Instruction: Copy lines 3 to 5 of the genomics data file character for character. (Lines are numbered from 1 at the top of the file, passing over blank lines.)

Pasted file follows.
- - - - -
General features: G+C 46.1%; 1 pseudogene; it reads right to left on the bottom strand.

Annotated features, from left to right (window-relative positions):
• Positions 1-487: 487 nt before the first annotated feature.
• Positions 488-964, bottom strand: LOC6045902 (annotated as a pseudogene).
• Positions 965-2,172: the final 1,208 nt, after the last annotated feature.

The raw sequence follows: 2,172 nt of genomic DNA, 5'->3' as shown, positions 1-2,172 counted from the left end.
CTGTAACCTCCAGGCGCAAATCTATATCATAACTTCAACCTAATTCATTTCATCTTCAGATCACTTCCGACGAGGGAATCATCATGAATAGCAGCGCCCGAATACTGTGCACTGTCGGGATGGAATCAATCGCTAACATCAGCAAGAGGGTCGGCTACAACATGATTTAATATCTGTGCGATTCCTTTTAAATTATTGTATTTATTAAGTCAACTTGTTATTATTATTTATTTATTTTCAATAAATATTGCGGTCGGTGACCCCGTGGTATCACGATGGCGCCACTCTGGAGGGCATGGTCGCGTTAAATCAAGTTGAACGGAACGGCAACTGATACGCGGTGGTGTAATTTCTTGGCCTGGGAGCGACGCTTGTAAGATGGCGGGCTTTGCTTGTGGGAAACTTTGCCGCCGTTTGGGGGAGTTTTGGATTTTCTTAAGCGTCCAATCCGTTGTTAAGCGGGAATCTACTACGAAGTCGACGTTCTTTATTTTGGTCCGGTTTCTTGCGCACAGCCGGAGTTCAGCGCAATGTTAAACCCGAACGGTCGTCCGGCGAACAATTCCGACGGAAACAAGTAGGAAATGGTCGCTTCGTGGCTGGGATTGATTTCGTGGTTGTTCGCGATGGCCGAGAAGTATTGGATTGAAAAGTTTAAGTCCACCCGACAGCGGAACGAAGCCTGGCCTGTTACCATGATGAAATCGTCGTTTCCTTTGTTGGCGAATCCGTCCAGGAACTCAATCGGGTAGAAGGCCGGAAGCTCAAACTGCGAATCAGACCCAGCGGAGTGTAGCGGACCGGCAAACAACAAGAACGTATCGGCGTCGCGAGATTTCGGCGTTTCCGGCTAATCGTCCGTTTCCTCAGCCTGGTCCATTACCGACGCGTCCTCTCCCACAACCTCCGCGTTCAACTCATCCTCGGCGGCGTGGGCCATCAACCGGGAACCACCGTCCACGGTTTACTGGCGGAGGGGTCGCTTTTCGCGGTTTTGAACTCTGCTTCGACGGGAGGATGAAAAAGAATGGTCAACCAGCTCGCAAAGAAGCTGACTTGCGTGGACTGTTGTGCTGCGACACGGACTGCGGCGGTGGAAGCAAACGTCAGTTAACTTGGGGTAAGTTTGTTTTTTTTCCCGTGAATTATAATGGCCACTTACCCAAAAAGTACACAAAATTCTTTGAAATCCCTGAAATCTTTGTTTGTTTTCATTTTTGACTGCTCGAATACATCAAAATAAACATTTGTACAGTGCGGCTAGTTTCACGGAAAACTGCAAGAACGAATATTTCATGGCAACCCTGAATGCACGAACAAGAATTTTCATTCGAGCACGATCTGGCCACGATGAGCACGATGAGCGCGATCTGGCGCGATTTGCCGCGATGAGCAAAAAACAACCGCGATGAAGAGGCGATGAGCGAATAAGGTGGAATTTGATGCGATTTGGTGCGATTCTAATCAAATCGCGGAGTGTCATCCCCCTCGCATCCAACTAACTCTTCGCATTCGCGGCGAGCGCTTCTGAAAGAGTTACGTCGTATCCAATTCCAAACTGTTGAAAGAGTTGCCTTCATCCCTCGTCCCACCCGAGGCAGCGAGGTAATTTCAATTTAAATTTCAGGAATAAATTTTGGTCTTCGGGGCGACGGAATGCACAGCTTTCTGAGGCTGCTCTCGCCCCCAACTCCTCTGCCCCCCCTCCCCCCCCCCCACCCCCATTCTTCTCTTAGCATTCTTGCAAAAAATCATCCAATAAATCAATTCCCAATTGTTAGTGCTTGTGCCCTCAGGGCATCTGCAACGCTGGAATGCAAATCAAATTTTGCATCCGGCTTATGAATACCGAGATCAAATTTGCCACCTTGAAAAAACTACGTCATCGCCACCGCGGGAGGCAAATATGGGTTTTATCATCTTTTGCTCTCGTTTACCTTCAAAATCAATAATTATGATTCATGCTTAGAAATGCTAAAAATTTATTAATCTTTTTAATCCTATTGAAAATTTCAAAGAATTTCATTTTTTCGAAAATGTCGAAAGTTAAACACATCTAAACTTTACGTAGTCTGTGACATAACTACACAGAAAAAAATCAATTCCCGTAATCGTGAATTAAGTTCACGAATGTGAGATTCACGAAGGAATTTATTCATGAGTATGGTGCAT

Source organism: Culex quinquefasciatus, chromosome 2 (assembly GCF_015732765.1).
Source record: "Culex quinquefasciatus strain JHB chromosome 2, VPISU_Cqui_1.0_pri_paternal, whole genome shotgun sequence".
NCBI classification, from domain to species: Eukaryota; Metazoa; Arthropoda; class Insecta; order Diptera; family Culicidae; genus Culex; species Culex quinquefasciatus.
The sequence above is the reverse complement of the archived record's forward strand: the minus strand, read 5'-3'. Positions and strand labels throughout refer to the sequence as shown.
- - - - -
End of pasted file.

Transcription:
• Positions 1-487: 487 nt before the first annotated feature.
• Positions 488-964, bottom strand: LOC6045902 (annotated as a pseudogene).
• Positions 965-2,172: the final 1,208 nt, after the last annotated feature.